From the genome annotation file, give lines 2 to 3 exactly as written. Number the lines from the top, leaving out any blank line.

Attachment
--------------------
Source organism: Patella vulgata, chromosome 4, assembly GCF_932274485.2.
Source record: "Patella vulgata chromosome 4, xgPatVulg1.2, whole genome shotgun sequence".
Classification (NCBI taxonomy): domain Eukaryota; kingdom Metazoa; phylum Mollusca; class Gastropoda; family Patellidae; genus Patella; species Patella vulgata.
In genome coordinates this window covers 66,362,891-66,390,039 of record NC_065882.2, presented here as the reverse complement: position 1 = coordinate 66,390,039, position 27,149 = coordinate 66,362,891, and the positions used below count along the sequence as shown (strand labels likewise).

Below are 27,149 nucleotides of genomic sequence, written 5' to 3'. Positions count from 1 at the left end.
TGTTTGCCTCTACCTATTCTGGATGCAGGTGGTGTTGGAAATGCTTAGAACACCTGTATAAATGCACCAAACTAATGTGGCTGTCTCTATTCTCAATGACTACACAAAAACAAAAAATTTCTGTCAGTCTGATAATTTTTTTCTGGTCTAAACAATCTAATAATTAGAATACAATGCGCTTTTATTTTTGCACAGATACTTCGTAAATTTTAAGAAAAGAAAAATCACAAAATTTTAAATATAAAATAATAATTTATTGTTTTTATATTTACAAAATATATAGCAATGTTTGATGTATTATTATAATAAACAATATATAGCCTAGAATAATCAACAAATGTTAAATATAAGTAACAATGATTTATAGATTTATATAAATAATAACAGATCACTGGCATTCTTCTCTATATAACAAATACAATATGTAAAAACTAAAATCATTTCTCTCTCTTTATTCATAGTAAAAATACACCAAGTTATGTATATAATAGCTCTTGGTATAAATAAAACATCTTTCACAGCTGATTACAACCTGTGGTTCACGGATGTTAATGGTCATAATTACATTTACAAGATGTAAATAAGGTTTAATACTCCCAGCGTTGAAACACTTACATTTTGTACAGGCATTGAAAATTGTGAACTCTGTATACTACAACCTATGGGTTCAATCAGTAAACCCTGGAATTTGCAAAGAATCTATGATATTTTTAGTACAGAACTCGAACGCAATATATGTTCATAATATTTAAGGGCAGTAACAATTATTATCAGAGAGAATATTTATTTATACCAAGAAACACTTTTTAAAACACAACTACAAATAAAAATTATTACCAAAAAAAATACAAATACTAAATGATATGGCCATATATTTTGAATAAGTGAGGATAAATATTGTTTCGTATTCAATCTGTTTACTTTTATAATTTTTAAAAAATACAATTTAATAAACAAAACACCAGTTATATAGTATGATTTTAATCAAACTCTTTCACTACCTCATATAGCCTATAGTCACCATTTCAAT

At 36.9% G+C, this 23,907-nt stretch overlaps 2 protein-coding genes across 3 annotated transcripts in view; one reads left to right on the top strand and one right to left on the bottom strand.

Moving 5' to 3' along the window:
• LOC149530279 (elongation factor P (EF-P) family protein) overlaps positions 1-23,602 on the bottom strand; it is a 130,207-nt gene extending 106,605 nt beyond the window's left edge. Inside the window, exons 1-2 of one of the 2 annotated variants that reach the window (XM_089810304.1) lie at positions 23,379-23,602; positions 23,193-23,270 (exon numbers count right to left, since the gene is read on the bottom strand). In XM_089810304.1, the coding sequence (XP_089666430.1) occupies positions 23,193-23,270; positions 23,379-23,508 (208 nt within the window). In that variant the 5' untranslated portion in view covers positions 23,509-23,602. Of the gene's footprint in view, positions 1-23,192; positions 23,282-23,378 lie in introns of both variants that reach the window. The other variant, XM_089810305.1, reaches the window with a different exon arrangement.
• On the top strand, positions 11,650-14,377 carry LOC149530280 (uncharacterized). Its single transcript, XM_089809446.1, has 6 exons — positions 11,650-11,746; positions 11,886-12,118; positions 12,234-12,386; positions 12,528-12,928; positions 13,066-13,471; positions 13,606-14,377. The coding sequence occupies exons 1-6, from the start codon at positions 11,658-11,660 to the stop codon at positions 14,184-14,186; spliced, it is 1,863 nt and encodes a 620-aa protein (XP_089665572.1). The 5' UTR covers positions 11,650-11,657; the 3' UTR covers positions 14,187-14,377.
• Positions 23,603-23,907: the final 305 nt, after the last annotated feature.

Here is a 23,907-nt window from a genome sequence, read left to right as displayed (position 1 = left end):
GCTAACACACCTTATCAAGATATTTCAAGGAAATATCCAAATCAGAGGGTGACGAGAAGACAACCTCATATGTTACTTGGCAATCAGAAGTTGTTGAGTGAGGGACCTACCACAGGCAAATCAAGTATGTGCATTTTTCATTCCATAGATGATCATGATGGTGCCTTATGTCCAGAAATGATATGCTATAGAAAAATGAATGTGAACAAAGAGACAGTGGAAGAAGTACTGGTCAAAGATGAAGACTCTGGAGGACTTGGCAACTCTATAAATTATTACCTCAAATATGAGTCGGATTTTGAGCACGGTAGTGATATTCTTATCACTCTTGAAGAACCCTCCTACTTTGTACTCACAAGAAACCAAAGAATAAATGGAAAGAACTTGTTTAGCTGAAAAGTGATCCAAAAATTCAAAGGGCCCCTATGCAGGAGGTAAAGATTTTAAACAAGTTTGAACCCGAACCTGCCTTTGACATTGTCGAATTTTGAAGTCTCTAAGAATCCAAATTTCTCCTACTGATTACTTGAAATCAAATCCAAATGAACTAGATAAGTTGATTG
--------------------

Source record: "Patella vulgata chromosome 4, xgPatVulg1.2, whole genome shotgun sequence".
Classification (NCBI taxonomy): domain Eukaryota; kingdom Metazoa; phylum Mollusca; class Gastropoda; family Patellidae; genus Patella; species Patella vulgata.